Ordering food at a restaurant, walking across a zebra crossing or sitting down in a dental chair and opening wide. For society to function we have to trust other people. Sometimes though relying on trust alone can get us in hot water with dentistry being no exception.
My curiosity on the topic took me to one of the authorities on the matter. Meeting maxillo-facial surgeon and ex-president of the Dental Board Rowan Story was an amazing experience. Rowan has pursued many ventures in his life, which has taken him to rare heights. A full list of his accomplishments can be found here.
Rowan teaches ethics and law (yes, he's a lawyer too.) to dental students at Melbourne University. One of Rowan's key messages to budding dentists is to always honor the trust that patients will put in them. Patients put the longevity and health of their teeth in the hands of another and trusts.
After a 10 minute consultation, most patients will let a clinician drill into their tooth or cut into them with a scalpel. It's quite an amazing thing if you think about it.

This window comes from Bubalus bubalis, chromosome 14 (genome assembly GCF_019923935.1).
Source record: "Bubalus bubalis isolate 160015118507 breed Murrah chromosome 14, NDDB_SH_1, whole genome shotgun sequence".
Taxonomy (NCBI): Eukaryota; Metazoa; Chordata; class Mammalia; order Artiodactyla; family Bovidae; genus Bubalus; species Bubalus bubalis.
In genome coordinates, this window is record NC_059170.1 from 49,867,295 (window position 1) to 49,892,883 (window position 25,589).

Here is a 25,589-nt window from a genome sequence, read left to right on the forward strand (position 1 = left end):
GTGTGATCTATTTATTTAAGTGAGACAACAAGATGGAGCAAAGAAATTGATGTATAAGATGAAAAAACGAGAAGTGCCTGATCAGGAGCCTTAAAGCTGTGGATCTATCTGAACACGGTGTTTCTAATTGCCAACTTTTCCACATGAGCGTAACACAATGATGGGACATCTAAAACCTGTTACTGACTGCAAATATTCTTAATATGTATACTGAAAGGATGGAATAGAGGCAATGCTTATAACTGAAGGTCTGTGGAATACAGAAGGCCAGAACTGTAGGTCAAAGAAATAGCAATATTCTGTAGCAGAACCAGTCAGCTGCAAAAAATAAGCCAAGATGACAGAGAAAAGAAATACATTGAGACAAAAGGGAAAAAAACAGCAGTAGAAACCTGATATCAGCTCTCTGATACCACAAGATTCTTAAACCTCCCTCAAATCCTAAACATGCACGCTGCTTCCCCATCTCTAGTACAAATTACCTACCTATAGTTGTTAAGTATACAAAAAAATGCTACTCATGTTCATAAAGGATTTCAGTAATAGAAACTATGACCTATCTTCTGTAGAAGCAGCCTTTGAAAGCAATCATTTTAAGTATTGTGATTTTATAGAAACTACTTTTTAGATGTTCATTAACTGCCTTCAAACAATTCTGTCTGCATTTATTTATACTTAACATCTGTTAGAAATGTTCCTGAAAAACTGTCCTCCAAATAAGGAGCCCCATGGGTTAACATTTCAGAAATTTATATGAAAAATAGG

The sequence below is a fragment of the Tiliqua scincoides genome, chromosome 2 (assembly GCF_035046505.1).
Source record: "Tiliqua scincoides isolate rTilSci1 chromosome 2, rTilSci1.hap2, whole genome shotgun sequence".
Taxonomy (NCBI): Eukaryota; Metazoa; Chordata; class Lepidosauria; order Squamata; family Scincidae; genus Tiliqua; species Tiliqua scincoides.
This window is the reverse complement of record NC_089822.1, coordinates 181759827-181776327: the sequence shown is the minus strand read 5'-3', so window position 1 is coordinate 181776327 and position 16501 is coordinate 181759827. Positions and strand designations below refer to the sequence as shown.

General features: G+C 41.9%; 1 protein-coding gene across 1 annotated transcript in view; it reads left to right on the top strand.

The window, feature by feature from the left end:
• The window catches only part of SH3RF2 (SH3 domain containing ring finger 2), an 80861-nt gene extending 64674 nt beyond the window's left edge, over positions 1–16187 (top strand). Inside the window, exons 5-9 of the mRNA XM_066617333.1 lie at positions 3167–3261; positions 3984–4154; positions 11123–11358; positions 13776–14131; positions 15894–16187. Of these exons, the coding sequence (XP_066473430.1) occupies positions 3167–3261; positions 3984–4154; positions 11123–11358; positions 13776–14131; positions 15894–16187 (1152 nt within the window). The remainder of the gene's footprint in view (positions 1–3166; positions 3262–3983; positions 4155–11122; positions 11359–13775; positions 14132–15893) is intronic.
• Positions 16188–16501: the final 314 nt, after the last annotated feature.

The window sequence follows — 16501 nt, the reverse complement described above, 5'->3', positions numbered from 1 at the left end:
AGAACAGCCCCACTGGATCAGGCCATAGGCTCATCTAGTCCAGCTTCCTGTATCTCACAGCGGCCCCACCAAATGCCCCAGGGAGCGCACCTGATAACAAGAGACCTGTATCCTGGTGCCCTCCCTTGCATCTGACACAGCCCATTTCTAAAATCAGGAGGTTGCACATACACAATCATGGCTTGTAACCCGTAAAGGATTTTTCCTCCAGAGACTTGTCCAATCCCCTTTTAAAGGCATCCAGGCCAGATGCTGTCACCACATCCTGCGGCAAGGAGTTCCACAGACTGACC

Rowan's words resonated in my mind. My current involvement with CoTreat has led me to question abstract concepts like trust. The question compounded in my mind after speaking to Startmate CEO Michael Batko. In our short conversation, Michael said he "trusts" his dentist, a statement that 79% of Australians agree with. Michael's sentiment bought me fear and curiosity. The problem of trust in health professionals is obvious to industry insiders but a deeply latent one for even the most sophisticated assessors of risk.
I found some answers in Paul Slovic's much cited paper, The Risk Assessment Battlefield. In this paper, Slovic points out that trust is often used as a proxy for risk assessment. A patient in the dental chair is unable to assess their risk properly due to the large amount of asymmetry in knowledge between patient and dentist. This results in the patient instead using less than ideal, feeling based methods like trust.
Trust can be hacked. Robert Cialdini (author of Influence and Pre-suasion) and Daniel Kahnemann (author of Thinking Fast and Slow) have demonstrated dozens of ways to hack trust. An aura of authority, the use modern equipment, a good reputation, a good dress sense and a friendly smile are among some of the various halo effects that can create trust without merit. This can sometimes lead to severe lapses in judgment by the patient.
Trust can be hacked.
The patient is replacing a difficult question (is this treatment plan evidence based and indicated for me) with a much simpler one (does this dentist look confident, competent and trustworthy). The patient is hoping the ethics and morality of the clinician will lineup with their perception of them.
A simple and obvious way to ensure good outcomes is to seek second opinions wherever possible. Ethical clinicians will welcome second opinions and will data share willingly.